Part 2… Part 2

I think it’s safe to say at this point that no one is reading this, so I’ll just continue from where I left off yesterday. If you die of boredom, I promise I’ll bury you when you start to smell.

So. Back to anachronisms.

Despite the common, modern assumption that America has always been crazy about guns (and that the Second Amendment has always allowed people to own whatever guns they want), in the 1870s the US Supreme Court ruled that the Second Amendment did not grant citizens the right to weaponry at all. Sadly, the case (US vs Cruikshank) was actually about the massacre of 105 black people at the hands of a white mob, and one of the things that the whites were accused of doing was denying the black citizens their right to bear arms in their own defense. Instead, hanging on the first part of that sentence, the court ruled that the amendment only related to the needs of the Federal Government. Militias, remember? Again, it was a hold-over from a time before the US had a standing army (let alone the concept of a police force), so civilians with weapons were necessary to protect the government and the nation’s borders… not to protect themselves from being murdered just because they happened to be black.

The reliance on militias and the lack of a professional army actually helped contribute to American losses during the War of 1812, so the move away from civilian soldiers was probably inevitable. However (again), at the time the US Constitution was written there was still a strong dislike of anything that looked like a powerful, controlling government, so there’s actually no allowance in the Constitution for a professional, federally run army. In that context, it’s easy to see why the 19th Century Supreme Court would determine that the Second Amendment was actually about the military and not about individual rights at all. If it’s not a reference to the military needs of the country, then what other part of the Constitution is?

Things got a great deal murkier in the late 20th Century though, and courts began to question whether the first clause of that important sentence was the only reason for the amendment’s existence. The passage of the Gun Control Act (1968) brought in new licenses for gun dealers and restricted certain types of weapons, but it also galvanised the National Rifle Association and helped transform it from a influential (but generally apolitical) sports body into a powerful Washington lobby group. Although the president of the NRA in the 1930s argued against the idea of carrying weapons around in public places, 40 years later the organisation had effectively flipped around. Was this really a collective right (the right to train with weapons in an army) or an individual right (the right to just have a gun for whatever reason you like)? Is the militia the sole reason for the weapons, or just one of many reasons? Interestingly enough, despite a generation of debate moving in this direction, it wasn’t until 2001 that the Supreme Court effectively reversed its earlier decision about slaughtered black people and ruled that the Second Amendment applied to individual rights. It’s hard to argue that this debate (and move away from the militia model towards the armed loner) hasn’t cost a lot of lives. Most other developed countries have guns, and certain rights for individuals to own guns, but no other nation kills as many people that way…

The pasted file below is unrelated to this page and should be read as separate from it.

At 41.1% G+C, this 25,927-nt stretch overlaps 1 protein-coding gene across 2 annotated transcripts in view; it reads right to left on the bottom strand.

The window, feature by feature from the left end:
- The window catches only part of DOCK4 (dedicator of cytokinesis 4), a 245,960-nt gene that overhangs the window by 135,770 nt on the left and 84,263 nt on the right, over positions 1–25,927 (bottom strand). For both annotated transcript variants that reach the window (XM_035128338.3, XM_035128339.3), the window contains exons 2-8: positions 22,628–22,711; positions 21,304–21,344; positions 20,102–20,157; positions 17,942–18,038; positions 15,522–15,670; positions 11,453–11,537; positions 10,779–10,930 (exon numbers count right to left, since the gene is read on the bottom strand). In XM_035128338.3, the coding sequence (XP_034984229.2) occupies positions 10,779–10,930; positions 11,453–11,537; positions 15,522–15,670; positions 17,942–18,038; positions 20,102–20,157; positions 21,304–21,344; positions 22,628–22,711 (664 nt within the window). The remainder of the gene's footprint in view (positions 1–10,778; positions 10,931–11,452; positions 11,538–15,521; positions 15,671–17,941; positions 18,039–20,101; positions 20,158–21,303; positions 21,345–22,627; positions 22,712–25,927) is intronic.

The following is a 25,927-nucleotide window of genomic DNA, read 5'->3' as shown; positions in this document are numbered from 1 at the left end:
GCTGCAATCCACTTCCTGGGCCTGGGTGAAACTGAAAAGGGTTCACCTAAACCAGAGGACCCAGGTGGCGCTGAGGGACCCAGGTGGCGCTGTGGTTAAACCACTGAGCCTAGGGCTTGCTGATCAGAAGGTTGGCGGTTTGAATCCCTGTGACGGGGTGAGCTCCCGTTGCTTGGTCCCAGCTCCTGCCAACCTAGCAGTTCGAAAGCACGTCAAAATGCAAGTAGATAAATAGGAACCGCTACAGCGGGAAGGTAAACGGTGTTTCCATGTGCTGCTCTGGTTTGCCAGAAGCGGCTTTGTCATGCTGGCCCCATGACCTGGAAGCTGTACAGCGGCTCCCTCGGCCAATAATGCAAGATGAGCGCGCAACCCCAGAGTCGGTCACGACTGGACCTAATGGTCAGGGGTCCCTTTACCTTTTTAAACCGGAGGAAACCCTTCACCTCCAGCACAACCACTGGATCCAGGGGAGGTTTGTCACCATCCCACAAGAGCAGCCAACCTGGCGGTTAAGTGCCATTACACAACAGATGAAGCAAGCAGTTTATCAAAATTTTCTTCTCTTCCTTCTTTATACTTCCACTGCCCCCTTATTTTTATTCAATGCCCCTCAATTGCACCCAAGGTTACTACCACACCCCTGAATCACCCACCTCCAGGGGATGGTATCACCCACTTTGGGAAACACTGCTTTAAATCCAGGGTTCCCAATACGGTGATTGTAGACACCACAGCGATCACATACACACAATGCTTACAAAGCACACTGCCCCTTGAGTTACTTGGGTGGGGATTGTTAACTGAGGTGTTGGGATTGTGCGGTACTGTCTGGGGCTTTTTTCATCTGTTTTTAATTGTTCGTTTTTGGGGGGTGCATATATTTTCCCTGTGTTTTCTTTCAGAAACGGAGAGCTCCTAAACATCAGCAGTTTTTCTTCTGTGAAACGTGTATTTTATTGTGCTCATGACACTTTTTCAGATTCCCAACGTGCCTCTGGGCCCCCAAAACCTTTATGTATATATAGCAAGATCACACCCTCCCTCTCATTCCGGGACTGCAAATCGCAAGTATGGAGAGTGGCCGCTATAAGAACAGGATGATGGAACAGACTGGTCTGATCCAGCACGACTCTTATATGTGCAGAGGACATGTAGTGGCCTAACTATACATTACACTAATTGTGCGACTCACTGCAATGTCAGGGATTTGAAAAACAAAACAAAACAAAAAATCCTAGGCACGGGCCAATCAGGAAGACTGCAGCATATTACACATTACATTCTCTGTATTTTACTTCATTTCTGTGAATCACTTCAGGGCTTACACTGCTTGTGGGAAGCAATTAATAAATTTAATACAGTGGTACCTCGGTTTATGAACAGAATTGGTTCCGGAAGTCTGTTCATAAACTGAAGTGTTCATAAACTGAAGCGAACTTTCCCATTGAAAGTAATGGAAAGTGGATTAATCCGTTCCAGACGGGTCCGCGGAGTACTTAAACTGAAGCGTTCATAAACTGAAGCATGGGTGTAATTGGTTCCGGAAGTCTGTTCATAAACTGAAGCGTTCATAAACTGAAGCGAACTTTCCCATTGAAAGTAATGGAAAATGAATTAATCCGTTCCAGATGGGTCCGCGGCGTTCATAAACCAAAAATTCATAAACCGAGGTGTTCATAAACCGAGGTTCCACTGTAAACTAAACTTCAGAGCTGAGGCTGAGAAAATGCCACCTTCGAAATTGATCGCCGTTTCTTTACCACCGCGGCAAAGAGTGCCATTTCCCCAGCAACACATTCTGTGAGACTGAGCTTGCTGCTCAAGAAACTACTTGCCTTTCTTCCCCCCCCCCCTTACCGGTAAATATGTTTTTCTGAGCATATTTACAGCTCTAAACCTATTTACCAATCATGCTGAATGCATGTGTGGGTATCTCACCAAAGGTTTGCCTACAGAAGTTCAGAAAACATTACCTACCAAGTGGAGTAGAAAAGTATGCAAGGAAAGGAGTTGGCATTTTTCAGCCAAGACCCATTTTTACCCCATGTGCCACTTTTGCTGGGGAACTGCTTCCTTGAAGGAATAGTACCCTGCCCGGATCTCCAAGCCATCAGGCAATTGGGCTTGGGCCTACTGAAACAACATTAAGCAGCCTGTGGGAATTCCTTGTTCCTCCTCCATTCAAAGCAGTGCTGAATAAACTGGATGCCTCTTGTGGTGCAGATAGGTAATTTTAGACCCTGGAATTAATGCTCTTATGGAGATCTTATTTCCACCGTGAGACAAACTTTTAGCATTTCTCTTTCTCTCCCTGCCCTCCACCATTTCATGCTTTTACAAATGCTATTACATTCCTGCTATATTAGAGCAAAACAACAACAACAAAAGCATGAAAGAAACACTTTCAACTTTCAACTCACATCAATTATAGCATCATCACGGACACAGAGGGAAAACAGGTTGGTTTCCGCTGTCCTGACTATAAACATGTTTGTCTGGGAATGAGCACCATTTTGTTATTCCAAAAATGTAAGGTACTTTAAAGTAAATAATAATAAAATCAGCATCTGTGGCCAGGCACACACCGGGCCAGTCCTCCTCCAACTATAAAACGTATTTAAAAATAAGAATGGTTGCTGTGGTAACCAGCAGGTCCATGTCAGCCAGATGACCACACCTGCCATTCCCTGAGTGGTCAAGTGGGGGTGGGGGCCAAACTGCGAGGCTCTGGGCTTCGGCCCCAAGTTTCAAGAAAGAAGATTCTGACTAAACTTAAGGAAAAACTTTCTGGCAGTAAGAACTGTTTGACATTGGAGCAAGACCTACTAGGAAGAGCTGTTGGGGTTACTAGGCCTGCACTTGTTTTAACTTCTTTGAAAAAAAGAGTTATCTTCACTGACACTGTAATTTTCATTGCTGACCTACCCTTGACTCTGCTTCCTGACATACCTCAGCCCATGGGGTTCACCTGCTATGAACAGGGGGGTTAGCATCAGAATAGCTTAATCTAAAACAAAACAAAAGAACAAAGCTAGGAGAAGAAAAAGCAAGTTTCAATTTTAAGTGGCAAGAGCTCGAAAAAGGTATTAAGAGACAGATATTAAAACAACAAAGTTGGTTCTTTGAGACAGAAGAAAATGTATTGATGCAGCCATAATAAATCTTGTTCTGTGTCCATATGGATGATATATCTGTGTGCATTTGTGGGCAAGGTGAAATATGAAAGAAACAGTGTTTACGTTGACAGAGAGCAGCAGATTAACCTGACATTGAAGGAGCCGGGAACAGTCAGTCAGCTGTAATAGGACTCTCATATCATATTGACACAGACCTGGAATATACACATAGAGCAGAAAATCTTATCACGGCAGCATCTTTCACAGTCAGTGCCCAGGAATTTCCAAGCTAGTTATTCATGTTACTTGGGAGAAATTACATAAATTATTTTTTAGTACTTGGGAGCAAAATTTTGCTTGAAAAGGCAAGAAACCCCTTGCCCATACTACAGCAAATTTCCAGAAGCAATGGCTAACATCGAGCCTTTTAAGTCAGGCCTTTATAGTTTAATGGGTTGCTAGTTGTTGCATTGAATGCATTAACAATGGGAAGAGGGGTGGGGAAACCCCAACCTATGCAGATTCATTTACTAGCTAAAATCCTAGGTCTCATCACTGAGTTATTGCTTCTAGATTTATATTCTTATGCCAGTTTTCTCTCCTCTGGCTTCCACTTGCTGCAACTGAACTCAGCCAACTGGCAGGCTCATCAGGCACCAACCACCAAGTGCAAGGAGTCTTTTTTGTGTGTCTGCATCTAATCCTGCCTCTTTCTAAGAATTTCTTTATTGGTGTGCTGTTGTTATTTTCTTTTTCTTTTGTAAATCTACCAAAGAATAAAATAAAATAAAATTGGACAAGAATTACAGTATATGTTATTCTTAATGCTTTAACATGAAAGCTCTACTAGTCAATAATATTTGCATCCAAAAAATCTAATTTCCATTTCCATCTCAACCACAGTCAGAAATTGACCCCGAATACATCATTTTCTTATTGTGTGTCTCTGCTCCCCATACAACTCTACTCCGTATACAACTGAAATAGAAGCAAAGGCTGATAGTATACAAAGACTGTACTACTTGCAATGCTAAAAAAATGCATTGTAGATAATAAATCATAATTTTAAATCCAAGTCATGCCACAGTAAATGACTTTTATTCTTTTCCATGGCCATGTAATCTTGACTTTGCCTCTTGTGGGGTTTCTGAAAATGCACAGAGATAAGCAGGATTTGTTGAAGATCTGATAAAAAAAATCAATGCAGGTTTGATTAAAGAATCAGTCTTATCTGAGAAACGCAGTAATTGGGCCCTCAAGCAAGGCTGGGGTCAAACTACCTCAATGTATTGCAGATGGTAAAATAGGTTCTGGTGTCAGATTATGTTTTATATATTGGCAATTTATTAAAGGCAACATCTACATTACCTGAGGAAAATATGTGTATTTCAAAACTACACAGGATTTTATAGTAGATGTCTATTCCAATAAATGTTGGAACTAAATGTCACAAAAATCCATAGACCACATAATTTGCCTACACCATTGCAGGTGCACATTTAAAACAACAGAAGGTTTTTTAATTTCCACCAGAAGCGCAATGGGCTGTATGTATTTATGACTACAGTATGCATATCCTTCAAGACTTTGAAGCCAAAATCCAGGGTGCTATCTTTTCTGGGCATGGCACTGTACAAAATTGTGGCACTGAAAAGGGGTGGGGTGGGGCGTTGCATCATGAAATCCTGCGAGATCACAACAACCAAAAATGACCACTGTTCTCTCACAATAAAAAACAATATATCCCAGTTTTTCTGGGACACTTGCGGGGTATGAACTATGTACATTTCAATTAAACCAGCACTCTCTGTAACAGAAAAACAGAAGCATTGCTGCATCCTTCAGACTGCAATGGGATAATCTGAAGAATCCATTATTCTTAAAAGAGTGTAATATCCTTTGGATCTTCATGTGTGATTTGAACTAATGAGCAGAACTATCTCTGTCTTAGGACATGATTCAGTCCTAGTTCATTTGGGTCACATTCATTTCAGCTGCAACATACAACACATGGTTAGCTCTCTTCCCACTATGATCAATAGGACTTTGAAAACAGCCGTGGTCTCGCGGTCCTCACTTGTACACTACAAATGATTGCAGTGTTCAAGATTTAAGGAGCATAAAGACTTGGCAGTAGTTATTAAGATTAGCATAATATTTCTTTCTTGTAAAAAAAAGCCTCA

So. That brings us to this week. One conversation going on about the US President’s right to make up laws and the people’s rights to own guns so they can protect themselves from loonies… even though they themselves may be the loonies. And a second conversation about armed individuals resisting the government by force and trying to steal land from the whole of society so they can use it for private profit. It’s all terribly Constitutional, really. And it reveals some deep schisms in the type of society Americans collectively want to build. Still, the people who want to stage an armed uprising against the government, or simply buy whatever gun they want whenever they want, are a tiny minority in an otherwise sensible and peace-loving population.

To me, the conversations make much more sense when you understand the context in which the Constitution was written. It fit the needs of the time, and has generally served the nation (and the world) very well since then. However, it was never about being a gun nut or resisting the government by force. There was a lot of other rhetoric about tyranny floating around back then, but the US Constitution didn’t advocate rebellion if you didn’t like the government. It advocated voting.

And I guess that’s where the crux of the problem lies. These people are a minority. They may vote and see little change, because democracy is always about the tyranny of the majority. So they arm themselves against the tyranny that is their neighbors and their nation, and yet call themselves patriots. In so many ways it is deeply disrespectful towards the very documents they claim to revere.



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